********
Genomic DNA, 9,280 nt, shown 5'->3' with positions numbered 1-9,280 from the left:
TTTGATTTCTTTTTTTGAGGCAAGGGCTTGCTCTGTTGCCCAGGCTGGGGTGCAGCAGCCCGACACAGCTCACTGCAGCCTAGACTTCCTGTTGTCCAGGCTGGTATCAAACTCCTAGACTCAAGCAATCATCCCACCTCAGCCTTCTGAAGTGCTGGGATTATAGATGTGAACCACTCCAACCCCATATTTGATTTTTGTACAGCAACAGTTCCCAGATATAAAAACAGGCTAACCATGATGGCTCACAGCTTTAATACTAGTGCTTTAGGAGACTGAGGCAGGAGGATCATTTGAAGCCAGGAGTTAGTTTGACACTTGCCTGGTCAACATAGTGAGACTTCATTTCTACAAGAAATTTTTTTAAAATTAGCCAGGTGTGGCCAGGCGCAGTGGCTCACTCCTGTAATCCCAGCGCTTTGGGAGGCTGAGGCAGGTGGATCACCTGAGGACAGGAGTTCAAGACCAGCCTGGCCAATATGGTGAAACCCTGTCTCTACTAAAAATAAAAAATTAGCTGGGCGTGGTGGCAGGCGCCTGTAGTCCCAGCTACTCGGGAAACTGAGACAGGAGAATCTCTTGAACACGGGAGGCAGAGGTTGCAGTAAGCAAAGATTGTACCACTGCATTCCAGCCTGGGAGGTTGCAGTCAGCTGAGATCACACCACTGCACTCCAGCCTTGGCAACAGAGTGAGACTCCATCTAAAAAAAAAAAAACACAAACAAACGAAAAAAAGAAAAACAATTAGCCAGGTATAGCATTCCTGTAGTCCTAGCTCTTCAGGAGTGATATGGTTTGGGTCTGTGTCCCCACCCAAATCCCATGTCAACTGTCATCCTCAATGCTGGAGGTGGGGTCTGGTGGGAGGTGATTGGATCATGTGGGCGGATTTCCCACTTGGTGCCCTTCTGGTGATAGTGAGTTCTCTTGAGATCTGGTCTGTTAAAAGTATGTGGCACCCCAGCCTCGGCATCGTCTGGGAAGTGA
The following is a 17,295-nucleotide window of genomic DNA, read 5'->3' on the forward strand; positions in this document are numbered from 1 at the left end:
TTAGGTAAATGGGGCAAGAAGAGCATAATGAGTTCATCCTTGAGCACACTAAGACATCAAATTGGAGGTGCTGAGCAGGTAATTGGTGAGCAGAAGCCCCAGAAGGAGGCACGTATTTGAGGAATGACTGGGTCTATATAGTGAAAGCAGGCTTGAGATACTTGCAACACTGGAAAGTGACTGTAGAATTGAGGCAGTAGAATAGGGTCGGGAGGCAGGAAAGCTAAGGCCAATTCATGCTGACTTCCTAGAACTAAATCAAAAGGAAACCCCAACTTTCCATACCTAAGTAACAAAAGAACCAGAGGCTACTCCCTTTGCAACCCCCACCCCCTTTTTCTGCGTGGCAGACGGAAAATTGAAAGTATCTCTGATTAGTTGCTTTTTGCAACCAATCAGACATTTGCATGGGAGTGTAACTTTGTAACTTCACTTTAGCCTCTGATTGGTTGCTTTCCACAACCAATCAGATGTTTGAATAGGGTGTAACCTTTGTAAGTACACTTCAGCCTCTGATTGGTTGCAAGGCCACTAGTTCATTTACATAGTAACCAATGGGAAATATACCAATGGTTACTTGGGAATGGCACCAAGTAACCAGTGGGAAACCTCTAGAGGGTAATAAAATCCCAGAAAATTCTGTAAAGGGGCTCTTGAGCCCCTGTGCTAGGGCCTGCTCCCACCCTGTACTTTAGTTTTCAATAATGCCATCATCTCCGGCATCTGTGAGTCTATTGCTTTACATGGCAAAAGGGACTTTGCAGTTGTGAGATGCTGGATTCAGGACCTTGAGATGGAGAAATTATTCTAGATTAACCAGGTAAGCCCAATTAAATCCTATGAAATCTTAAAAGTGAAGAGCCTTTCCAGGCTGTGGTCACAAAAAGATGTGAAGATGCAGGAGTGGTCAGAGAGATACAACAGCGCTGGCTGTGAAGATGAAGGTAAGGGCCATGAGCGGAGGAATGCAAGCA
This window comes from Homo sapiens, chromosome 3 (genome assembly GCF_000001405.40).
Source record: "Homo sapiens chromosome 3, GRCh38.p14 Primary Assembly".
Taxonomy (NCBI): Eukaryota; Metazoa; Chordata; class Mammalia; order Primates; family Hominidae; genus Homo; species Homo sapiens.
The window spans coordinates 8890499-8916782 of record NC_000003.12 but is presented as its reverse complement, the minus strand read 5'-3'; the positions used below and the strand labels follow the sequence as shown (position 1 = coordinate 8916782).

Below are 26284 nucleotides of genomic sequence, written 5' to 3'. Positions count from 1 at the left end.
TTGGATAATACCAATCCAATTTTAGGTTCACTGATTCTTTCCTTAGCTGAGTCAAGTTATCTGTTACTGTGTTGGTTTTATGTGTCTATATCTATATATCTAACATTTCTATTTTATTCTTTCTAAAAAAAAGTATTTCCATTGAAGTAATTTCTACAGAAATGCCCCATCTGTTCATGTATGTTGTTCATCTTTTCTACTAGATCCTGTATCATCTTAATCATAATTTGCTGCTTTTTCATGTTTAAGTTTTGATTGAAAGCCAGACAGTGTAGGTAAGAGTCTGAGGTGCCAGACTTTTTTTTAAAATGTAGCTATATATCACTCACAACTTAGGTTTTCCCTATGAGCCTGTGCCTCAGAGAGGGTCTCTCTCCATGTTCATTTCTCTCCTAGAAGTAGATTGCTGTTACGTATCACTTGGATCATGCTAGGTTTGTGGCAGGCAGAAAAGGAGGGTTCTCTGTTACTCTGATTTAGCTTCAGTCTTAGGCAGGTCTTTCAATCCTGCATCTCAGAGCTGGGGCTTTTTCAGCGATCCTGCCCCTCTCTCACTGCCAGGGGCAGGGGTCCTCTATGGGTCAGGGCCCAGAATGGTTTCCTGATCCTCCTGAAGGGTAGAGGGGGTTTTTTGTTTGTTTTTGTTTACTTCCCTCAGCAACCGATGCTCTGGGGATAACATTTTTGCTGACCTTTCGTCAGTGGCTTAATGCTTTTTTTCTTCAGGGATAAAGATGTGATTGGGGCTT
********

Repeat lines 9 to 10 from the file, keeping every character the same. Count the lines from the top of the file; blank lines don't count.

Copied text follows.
Below are 26284 nucleotides of genomic sequence, written 5' to 3'. Positions count from 1 at the left end.
TTGGATAATACCAATCCAATTTTAGGTTCACTGATTCTTTCCTTAGCTGAGTCAAGTTATCTGTTACTGTGTTGGTTTTATGTGTCTATATCTATATATCTAACATTTCTATTTTATTCTTTCTAAAAAAAAGTATTTCCATTGAAGTAATTTCTACAGAAATGCCCCATCTGTTCATGTATGTTGTTCATCTTTTCTACTAGATCCTGTATCATCTTAATCATAATTTGCTGCTTTTTCATGTTTAAGTTTTGATTGAAAGCCAGACAGTGTAGGTAAGAGTCTGAGGTGCCAGACTTTTTTTTAAAATGTAGCTATATATCACTCACAACTTAGGTTTTCCCTATGAGCCTGTGCCTCAGAGAGGGTCTCTCTCCATGTTCATTTCTCTCCTAGAAGTAGATTGCTGTTACGTATCACTTGGATCATGCTAGGTTTGTGGCAGGCAGAAAAGGAGGGTTCTCTGTTACTCTGATTTAGCTTCAGTCTTAGGCAGGTCTTTCAATCCTGCATCTCAGAGCTGGGGCTTTTTCAGCGATCCTGCCCCTCTCTCACTGCCAGGGGCAGGGGTCCTCTATGGGTCAGGGCCCAGAATGGTTTCCTGATCCTCCTGAAGGGTAGAGGGGGTTTTTTGTTTGTTTTTGTTTACTTCCCTCAGCAACCGATGCTCTGGGGATAACATTTTTGCTGACCTTTCGTCAGTGGCTTAATGCTTTTTTTCTTCAGGGATAAAGATGTGATTGGGGCTT